85. balanced stock
    The composition of merchandise inventory in the colors, sizes, styles, and other assortment characteristics that will satisfy customer wants.
  86. balloon test
    n marketing research, a projective interviewing technique in which respondents are presented with a cartoon strip in which there is a blankballoon above the heads of one or more of the characters; respondents are asked to write inside the balloons what they believe the characters are saying. Also referred to as a Cartoon Test.
  87. Bandwidth
    How much information (text,images, video,sound) can be sent through a connection. Usually measured in bits-per-second. A full page of text is about16,000bits. A fast modem can move approximately 15,000 bits in one second. Full-motion full-screen video requires about 10,000,000 bits-per-second, depending on compression. Source: Lazworld
  88. bangtail
    Detachable advertisements on the reply envelop commonly included with credit card or telephone bills.
  89. banner ad
    A graphical Internet advertising tool.Users click on the graphic to be taken to another Website.The term "banner ad" refers to a specific size image, measuring 468 pixels wide and 60 pixels tall (i.e. 468x60), but it is also used as a generic description of all graphical ad formats on the Internet.
  90. banner blindness
    A term referring to the tendency of Internet users to ignore banner ads.
  91. banner exchange
    An advertising network where participating sites display banner ads in exchange for credits which are converted (usinga predetermined exchange rate) into ads to be displayed on other sites.
  92. barriers to competition
    The economic, legal, technical, psychological, or other factors that reduce competitive rivalry below the level that would otherwise occurnaturally. Barriers includebranding, advertising,patents, entry restrictions,tariffs, and quotas.Product differentiation is a barrier to competition.
  93. barter
    1. (advertising definition) The practice of trading time or space in advertising media for merchandise or other nonmonetary formsofcompensation. Syndicated television or radio programs are often carried by television and radio stations on a barter basis with the local stations receivingthe syndicatedprogramincluding some commercials in return for being able to sell the remaining commercial positions tootheradvertisers.2. (global marketing definition) A type of trade transactioninwhichthere is a direct exchange of goods or services between two parties. Although no money is involved,both partners constructan approximate shadow price for products flowing in each direction, without the use of money; e. g.,A West German company sells a $60 million steel making complex to Indonesia andis paid in 3,000,000 barrels of Indonesia oil. (The shadow price of the oil would thus be $20 per barrel.)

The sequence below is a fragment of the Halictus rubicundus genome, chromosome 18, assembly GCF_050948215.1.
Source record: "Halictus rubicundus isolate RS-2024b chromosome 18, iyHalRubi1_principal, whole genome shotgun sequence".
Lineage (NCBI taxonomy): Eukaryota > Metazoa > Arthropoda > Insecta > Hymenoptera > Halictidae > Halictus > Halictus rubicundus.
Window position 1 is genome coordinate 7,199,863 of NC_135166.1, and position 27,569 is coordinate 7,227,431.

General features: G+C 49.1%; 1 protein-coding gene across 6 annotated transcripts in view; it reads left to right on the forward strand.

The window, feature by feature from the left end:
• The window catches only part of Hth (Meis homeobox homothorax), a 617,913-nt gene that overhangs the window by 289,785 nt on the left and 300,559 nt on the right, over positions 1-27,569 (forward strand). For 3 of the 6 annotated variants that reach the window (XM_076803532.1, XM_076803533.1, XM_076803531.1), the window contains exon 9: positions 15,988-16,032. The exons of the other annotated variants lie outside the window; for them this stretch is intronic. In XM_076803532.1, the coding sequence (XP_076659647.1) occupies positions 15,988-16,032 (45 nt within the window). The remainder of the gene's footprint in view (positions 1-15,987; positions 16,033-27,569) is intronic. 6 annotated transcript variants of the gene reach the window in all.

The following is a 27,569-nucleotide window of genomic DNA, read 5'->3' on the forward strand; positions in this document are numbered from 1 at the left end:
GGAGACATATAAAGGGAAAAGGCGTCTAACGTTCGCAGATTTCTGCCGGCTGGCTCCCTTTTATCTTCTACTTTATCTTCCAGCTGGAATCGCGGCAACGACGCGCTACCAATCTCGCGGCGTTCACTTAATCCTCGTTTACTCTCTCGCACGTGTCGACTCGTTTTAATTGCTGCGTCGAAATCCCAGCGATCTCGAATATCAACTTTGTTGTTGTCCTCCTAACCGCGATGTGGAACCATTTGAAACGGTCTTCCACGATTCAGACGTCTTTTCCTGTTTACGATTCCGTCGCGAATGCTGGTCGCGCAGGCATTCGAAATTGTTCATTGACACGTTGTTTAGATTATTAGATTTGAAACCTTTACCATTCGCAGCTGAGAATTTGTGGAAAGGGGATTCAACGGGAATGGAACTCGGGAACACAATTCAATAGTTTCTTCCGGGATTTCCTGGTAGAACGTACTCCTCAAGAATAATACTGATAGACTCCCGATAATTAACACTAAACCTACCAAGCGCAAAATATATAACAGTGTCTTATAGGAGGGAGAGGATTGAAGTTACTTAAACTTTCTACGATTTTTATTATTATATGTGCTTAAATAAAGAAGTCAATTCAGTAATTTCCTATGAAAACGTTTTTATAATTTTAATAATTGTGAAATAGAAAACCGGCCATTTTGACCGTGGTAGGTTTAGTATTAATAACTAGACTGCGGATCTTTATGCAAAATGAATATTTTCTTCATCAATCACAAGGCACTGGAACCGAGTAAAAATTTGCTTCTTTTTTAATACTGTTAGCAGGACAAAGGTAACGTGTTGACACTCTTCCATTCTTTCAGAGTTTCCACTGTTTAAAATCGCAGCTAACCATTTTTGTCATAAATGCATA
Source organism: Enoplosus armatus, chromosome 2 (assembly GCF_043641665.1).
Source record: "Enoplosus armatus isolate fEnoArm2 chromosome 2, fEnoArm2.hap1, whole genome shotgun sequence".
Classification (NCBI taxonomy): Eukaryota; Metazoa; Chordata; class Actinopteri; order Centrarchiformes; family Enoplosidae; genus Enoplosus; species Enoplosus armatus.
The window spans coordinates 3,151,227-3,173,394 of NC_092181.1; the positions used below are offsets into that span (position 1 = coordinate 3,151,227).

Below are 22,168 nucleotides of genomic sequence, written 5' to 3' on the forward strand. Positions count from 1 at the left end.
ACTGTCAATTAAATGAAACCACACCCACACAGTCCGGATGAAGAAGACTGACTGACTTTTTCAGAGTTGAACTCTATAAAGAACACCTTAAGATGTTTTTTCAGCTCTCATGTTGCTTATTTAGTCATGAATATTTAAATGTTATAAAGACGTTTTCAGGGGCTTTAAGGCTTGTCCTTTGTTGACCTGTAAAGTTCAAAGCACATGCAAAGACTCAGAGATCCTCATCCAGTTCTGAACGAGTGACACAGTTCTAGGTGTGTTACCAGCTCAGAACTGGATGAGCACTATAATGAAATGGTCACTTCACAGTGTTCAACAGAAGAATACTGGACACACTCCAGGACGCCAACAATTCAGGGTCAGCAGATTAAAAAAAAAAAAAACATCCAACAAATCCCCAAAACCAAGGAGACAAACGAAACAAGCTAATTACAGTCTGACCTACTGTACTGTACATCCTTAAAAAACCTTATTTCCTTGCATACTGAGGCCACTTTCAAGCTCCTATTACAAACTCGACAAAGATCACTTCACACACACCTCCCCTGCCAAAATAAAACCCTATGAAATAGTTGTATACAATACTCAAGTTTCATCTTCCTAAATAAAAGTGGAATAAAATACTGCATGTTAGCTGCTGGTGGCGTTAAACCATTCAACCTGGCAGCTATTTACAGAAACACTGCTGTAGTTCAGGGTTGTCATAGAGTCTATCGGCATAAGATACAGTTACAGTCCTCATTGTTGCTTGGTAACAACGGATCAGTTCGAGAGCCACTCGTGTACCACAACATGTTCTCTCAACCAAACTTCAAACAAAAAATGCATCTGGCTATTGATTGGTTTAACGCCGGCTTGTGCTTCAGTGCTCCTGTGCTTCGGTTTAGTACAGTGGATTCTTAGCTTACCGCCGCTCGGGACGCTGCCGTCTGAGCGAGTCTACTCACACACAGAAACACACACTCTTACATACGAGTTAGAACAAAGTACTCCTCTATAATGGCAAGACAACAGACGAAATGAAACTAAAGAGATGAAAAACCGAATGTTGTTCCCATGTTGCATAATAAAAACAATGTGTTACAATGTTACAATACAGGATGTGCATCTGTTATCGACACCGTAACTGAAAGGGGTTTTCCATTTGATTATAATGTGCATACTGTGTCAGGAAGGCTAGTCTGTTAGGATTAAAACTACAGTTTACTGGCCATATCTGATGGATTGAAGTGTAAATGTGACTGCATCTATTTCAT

94. basing-point pricing
    A variation of delivered pricing. The delivered price is the product's list price plus transportation from a basing point to the buyer. The basing point is a city where the product is produced.But, inbasing-point pricing,the product maybe shippedfrom a city other than the basing point.
  95. behavioral analysis
    A sales management evaluation and control method for monitoring sales force performance. A behavioral analysis involves evaluating the actual behavior of salespeople as well as their ultimate performance in terms of sales volume. Examples of behavioral analysis techniques include self-rating scales, supervisor ratings,andfield observations.
  96. behavioral self-management
    A process by which a salesperson adopts certain procedures to control his or her behavior in order to achieve favorable results (such as improved performance). Examples of behavioral self management techniques include salespeople's monitoring theirown behavior(e.g.,recording the amount of time spent calling on customers), setting personal goals (e.g., determining the number of new accounts toopen),andrehearsing the desired behavior (e.g., practicing a sales presentation).Use of behavioral self-management affords sales managers additional time to engage in particularly important managerial activities and provides sales personnel opportunity to practice successful time management.
  97. basic low stock
    The lowest level of inventory judged permissible for an item. It indicates a conception of the smallest number of units that couldbe onhand without losing sales at the lowest sales period of the year or season.
  98. below-the-line cost
    Any cost in the advertising production process that is not specifically itemized in the production budget
  99. Behavioral Targeting
    The practice of targeting and serving ads to groups of people who exhibit similarities not only in their location, genderorage,butalso inhow theyact and react in their online environment.Behaviors trackedandtargeted includewebsite topic areas they frequently visitor subscribe to; subjects or contentor shopping categories for which they have registered, profiled themselves or requested automatic updates and information, etc. Source: SEMPO
  100. behavioral intention
    A cognitive plan to perform a behavior or action ("I intend to go shopping later"), created through a choice/decision process that focuses on beliefs about the consequences of the action.